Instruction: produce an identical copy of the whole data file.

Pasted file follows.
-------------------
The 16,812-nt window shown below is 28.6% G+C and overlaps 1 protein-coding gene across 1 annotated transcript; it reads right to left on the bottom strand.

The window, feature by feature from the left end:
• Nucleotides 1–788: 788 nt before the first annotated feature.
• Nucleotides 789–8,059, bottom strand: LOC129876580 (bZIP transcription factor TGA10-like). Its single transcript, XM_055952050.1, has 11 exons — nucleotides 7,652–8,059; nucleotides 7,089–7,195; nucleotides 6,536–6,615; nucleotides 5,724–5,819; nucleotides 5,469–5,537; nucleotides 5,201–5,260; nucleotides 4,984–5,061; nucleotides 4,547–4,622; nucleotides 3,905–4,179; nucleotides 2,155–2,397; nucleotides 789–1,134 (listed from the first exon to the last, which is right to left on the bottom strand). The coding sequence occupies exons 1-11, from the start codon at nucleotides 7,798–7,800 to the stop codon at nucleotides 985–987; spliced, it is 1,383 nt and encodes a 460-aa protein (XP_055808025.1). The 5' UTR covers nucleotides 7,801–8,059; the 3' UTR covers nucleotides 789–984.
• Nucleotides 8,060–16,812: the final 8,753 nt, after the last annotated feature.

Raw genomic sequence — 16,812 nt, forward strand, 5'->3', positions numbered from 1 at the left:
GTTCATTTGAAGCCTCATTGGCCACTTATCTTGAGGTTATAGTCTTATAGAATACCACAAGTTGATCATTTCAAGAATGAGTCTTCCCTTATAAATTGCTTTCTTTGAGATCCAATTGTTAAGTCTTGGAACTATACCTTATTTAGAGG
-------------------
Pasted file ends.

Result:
The 16,812-nt window shown below is 28.6% G+C and overlaps 1 protein-coding gene across 1 annotated transcript; it reads right to left on the bottom strand.

The window, feature by feature from the left end:
• Nucleotides 1–788: 788 nt before the first annotated feature.
• Nucleotides 789–8,059, bottom strand: LOC129876580 (bZIP transcription factor TGA10-like). Its single transcript, XM_055952050.1, has 11 exons — nucleotides 7,652–8,059; nucleotides 7,089–7,195; nucleotides 6,536–6,615; nucleotides 5,724–5,819; nucleotides 5,469–5,537; nucleotides 5,201–5,260; nucleotides 4,984–5,061; nucleotides 4,547–4,622; nucleotides 3,905–4,179; nucleotides 2,155–2,397; nucleotides 789–1,134 (listed from the first exon to the last, which is right to left on the bottom strand). The coding sequence occupies exons 1-11, from the start codon at nucleotides 7,798–7,800 to the stop codon at nucleotides 985–987; spliced, it is 1,383 nt and encodes a 460-aa protein (XP_055808025.1). The 5' UTR covers nucleotides 7,801–8,059; the 3' UTR covers nucleotides 789–984.
• Nucleotides 8,060–16,812: the final 8,753 nt, after the last annotated feature.

Raw genomic sequence — 16,812 nt, forward strand, 5'->3', positions numbered from 1 at the left:
GTTCATTTGAAGCCTCATTGGCCACTTATCTTGAGGTTATAGTCTTATAGAATACCACAAGTTGATCATTTCAAGAATGAGTCTTCCCTTATAAATTGCTTTCTTTGAGATCCAATTGTTAAGTCTTGGAACTATACCTTATTTAGAGG